Here's a recent example of two perspectives on the subject of stock market return expectations. Jeremy Siegel and many others have maintained that long-term real (inflation-adjusted) returns from stocks will average 8%, with a 5% risk premium over bonds. OK. Now consider the well-documented view of Peter L. Bernstein and Robert Arnott (a summary of their work appeared in the January 21, 2002, issue of Investment News. They propose that not only is the 8% real return not borne out by the historical record, but it is an entirely unrealistic expectation under today's conditions. "How is it possible," you ask, "that respected analysts come to such different conclusions from the same numbers?" Reading further, you realize that Bernstein gives new weight to the importance of the dividend portion of total stock returns and concludes that the "sensible real return for stocks is only about one to two percentage points above the dividend yield." You certainly don't have to agree, but if you've been in the 8% camp, doesn't that at least make you a little less certain of your position? If you can embrace this kind of uncertainty, you're gaining Sfumato!
Because securities markets reflect the consequences of millions of voluntary exchanges among humans, they are as complex as the emotional and rational life of our species. Anyone hoping to develop a reputation as a wily guide in this terrible bazaar would do well to study it from more than one perspective. And yet, in the world of investment advice, as in every other area of specialization, the reality is that few will excel, few will be diligent, few will distinguish themselves as truly wise.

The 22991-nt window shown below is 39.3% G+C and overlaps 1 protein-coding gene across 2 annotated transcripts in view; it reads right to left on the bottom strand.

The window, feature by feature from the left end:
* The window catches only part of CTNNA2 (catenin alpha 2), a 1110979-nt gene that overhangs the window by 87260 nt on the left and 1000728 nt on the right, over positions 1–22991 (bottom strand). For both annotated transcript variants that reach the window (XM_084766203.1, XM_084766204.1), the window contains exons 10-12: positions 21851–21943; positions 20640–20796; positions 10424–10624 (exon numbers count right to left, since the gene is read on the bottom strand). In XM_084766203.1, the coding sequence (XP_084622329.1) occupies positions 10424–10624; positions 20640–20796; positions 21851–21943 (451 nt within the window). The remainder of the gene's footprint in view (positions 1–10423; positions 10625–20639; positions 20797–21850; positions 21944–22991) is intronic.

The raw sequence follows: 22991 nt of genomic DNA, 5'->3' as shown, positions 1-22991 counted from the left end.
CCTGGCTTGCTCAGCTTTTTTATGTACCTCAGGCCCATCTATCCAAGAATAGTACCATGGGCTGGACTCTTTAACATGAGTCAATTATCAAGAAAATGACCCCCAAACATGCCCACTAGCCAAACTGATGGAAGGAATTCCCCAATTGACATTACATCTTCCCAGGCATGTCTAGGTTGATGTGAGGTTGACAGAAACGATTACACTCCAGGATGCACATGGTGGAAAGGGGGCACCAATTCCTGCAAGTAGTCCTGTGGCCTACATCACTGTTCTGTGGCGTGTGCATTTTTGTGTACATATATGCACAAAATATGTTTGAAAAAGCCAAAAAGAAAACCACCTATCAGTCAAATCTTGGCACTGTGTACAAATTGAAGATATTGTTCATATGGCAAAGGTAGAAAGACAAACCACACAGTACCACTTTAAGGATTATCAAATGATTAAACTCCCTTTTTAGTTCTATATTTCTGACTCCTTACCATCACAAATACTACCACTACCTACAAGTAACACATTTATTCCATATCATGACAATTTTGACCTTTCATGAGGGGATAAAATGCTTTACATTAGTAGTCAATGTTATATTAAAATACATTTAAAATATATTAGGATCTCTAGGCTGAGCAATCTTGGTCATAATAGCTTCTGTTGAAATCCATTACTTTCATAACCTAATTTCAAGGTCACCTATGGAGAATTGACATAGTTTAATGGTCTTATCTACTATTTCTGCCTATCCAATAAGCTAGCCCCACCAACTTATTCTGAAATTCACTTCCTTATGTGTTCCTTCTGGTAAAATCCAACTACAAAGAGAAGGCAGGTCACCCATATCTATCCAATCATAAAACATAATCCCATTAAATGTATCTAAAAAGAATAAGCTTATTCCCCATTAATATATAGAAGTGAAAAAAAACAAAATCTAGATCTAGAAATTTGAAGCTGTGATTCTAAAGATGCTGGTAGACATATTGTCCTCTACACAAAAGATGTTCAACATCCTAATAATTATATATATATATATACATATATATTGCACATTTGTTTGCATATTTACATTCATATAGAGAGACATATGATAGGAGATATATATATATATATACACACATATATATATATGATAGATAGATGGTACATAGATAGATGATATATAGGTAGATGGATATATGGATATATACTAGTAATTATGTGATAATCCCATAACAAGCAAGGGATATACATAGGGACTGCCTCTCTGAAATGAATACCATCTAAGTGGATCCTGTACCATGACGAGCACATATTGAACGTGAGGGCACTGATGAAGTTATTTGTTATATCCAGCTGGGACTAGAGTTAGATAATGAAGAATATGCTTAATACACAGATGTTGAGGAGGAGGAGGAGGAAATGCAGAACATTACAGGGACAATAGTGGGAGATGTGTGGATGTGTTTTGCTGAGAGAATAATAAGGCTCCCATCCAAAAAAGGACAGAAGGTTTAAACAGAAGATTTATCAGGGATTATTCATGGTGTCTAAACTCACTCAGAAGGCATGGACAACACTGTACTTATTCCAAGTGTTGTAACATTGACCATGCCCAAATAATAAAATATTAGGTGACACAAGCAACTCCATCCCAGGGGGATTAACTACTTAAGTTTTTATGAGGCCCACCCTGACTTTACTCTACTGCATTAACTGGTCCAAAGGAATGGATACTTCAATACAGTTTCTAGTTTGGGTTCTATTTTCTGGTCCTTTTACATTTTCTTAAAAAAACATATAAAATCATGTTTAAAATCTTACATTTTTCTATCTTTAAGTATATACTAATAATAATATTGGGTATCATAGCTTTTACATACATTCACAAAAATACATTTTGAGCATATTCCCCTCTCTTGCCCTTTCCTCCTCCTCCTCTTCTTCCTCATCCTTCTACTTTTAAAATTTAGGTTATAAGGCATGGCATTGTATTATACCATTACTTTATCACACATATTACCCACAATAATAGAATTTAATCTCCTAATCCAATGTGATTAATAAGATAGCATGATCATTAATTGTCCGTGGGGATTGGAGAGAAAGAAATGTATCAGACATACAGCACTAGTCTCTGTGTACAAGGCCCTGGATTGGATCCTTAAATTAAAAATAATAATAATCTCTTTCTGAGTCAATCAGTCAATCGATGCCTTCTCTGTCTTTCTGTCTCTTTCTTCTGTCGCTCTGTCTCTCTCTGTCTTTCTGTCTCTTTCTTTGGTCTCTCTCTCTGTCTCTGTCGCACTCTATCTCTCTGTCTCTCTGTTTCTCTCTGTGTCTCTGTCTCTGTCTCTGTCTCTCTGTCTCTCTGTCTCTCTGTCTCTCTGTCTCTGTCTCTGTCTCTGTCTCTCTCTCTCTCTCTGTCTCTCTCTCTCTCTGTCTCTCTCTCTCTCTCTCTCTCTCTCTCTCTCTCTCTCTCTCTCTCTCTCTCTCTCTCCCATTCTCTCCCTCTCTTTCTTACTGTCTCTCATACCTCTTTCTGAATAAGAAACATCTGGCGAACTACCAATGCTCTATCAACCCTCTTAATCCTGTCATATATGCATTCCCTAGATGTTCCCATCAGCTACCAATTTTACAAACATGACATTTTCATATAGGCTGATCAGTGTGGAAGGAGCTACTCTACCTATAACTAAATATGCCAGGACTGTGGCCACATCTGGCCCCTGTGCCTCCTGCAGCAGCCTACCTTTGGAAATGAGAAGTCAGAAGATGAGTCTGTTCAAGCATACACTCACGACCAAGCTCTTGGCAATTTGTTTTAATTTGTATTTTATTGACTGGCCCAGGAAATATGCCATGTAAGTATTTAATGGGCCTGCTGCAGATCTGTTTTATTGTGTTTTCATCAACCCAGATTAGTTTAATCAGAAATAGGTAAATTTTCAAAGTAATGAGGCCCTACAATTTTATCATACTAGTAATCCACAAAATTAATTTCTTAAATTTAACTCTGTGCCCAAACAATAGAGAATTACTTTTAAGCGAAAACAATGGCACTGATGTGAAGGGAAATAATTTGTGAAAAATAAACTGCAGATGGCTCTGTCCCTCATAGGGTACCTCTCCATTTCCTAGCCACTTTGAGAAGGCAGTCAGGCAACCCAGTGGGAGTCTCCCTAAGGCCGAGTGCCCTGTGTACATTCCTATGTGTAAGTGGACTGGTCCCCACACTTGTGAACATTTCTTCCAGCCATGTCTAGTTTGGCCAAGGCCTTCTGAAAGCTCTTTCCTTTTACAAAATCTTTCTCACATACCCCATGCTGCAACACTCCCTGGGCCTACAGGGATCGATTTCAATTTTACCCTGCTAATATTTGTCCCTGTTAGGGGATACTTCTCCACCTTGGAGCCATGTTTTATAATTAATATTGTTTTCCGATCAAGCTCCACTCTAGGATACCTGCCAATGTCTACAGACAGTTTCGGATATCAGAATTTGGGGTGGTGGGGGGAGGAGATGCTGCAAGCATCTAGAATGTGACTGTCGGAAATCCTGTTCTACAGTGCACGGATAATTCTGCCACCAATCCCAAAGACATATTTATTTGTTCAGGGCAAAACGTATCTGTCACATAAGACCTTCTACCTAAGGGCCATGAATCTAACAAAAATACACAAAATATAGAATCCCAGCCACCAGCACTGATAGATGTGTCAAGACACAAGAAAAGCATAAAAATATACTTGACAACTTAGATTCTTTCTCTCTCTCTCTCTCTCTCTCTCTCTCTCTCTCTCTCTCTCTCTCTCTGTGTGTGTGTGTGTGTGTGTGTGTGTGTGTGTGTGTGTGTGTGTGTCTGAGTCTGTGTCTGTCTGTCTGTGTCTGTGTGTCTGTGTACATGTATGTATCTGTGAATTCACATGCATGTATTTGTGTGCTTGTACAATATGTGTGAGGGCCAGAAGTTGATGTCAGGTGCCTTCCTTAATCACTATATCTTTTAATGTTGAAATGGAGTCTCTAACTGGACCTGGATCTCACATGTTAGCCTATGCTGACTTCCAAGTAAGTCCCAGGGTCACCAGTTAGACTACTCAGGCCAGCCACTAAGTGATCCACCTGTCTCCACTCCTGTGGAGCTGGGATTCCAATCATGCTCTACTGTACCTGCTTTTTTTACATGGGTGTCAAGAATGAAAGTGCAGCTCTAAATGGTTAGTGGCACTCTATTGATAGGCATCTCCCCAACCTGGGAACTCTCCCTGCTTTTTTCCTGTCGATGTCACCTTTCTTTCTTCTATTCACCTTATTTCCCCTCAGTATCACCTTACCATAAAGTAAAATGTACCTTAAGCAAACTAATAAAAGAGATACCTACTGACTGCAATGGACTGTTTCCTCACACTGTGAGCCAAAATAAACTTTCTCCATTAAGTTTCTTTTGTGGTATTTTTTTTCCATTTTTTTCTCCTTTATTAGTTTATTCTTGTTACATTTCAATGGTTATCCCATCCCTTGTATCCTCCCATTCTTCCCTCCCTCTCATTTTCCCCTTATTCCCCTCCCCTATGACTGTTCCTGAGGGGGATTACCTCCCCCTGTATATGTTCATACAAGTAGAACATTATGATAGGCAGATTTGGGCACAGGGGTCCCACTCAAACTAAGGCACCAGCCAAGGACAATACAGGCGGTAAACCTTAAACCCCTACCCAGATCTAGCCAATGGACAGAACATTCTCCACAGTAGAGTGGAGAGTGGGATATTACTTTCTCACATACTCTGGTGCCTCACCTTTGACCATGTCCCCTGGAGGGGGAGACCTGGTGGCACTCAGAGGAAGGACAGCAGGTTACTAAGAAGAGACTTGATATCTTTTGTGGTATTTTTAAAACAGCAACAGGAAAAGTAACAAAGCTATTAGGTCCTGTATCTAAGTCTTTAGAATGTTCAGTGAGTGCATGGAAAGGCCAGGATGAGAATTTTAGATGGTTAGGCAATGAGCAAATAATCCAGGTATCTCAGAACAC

In every profession, a certain amount of raw talent and native ability are indispensable to stardom. But whether it is in management, medicine or investment advice, sustainable success is seldom, if ever, achieved without diligent, even passionate, study and openness to the opinions and insights of others.
Many personal financial advisors have little interest in the securities markets, preferring to concentrate their professional energies on the noninvestment aspects of financial planning. I applaud their focus and believe it may ultimately benefit their clients. Yet I believe that one of the major challenges for financial advisors who eschew the investment markets is deciding how and to whom to delegate responsibility for their clients' investment needs. Perhaps a certain amount of ongoing study of the investment mysteries will help such specialists to better integrate theirown work with the unavoidable need for appropriate investment counsel.
Other personal financial advisors, and you have probably met them, are cavalier with respect to the investment aspects of clients' lives. They assign client assets to the celebrated gurus of the moment via either mutual funds or separately managed accounts, often hitching a ride on a shooting star late in its arc. Or they blithely make asset-allocation decisions for their clients and implement them with indexes or exchange-traded funds, scarcely understanding either the chosen vehicles or the possible consequences of their decisions.
Whether you are an investment specialist, a noninvestment personal financial advisory specialist or one of those brave souls who prefers to integrate the whole process, if you aspire to excellence, I believe you will find among the following recommendations some that will inspire the genius within you.
Outstanding Investor Digest (www.OID.com): If you believe that studying success makes sense, you may find as I have that OID is your most highly anticipated and thoroughly read investment subscription. Henry Emerson, the editor and publisher, mails an issue whenever he has accumulated 32 pages of valuable information, so you never know when to expect it. When it does arrive, you get to spend the evening visiting with several of the masters-John Templeton, Warren Buffett, Jeremy Grantham, Mason Hawkins (Longleaf), Bill Nygren (Oakmark), Marty Whitman (Third Avenue)-well, you get the idea. OID includes long, detailed, no-holds-barred interviews with the managers, as well as excerpts from their letters to shareholders and limited partners, annual meetings and lectures they have given. I can't recall an issue that didn't alter my outlook in some way and result in my taking some action. The subscription price is $495 for 10 issues, but you can get terms as low as $295 at the Web site.